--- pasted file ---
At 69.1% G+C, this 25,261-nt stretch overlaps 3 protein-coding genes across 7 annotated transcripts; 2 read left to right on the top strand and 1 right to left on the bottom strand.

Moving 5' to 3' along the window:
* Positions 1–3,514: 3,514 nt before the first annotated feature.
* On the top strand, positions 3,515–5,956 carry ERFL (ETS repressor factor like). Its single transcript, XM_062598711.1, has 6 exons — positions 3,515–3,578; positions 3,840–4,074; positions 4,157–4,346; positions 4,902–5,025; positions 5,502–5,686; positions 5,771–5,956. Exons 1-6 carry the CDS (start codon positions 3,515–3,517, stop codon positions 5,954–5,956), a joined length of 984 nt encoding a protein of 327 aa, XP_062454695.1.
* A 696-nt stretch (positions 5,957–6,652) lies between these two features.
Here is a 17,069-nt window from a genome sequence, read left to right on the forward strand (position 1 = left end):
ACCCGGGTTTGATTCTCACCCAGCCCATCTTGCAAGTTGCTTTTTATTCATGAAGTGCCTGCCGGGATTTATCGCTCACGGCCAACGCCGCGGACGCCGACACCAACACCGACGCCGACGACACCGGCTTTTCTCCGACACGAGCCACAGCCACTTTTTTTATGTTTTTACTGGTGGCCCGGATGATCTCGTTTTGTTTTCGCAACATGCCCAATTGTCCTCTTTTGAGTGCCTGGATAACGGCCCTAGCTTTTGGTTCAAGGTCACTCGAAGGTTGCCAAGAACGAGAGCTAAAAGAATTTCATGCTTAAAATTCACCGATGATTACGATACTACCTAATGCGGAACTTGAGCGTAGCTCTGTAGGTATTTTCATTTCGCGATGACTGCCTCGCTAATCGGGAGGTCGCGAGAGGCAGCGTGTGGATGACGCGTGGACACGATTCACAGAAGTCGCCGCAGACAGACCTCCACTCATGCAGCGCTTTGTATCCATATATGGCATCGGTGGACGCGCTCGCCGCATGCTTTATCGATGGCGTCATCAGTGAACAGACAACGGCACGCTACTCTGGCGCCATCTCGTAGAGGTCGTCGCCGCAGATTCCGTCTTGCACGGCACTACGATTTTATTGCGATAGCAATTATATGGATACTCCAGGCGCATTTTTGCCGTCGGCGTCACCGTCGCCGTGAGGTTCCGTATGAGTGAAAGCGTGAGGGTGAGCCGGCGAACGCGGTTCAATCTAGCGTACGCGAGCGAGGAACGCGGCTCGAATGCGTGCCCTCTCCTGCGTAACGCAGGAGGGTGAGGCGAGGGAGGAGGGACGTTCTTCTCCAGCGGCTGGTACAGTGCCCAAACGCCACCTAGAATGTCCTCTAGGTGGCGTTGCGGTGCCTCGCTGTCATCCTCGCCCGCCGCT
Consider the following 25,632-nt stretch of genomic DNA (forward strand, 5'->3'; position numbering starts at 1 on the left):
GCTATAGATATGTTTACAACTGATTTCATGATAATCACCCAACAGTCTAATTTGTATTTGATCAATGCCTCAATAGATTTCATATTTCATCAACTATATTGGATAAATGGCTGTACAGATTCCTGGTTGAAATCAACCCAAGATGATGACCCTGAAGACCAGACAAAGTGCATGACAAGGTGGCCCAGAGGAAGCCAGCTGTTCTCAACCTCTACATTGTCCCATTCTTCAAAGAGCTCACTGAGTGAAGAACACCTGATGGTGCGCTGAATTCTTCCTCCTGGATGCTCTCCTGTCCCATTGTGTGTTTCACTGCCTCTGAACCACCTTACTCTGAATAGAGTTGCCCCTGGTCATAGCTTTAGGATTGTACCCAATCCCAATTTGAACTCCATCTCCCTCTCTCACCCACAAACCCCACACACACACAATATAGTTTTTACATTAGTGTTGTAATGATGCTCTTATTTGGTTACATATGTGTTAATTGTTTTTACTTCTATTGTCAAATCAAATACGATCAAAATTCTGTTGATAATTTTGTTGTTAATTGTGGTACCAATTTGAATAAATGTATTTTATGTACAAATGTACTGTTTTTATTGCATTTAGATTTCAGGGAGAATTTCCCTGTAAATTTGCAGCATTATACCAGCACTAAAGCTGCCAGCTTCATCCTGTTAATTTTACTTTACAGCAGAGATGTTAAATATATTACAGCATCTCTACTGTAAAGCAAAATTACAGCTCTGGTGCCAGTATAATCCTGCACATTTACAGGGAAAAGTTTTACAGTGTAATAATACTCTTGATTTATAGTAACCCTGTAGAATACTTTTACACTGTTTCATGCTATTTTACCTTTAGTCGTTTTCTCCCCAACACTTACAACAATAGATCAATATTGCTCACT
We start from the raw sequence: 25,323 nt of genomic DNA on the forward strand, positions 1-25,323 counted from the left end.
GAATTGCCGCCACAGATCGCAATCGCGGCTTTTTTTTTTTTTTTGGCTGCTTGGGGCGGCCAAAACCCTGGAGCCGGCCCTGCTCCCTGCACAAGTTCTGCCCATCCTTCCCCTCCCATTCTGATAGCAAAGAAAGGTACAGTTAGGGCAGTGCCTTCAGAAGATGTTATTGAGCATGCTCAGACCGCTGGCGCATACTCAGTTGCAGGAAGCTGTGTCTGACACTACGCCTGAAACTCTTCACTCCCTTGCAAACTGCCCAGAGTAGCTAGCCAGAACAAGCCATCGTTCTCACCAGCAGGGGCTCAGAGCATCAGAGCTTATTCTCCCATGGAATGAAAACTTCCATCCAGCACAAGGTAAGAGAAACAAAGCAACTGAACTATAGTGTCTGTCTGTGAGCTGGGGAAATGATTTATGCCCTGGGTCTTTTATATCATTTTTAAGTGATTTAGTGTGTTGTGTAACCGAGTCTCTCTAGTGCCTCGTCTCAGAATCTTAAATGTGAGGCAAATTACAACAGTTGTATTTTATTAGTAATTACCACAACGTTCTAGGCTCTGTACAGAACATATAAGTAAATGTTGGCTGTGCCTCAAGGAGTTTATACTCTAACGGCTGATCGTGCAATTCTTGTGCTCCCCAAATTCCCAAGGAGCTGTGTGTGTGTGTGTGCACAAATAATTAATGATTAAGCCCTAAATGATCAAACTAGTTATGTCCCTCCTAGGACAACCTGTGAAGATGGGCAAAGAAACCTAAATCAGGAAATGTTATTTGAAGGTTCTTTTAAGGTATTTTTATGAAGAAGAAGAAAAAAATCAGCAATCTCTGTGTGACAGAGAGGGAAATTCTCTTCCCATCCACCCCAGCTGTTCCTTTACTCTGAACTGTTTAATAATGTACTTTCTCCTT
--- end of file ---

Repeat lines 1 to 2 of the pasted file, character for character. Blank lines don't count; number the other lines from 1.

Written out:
At 69.1% G+C, this 25,261-nt stretch overlaps 3 protein-coding genes across 7 annotated transcripts; 2 read left to right on the top strand and 1 right to left on the bottom strand.

Moving 5' to 3' along the window: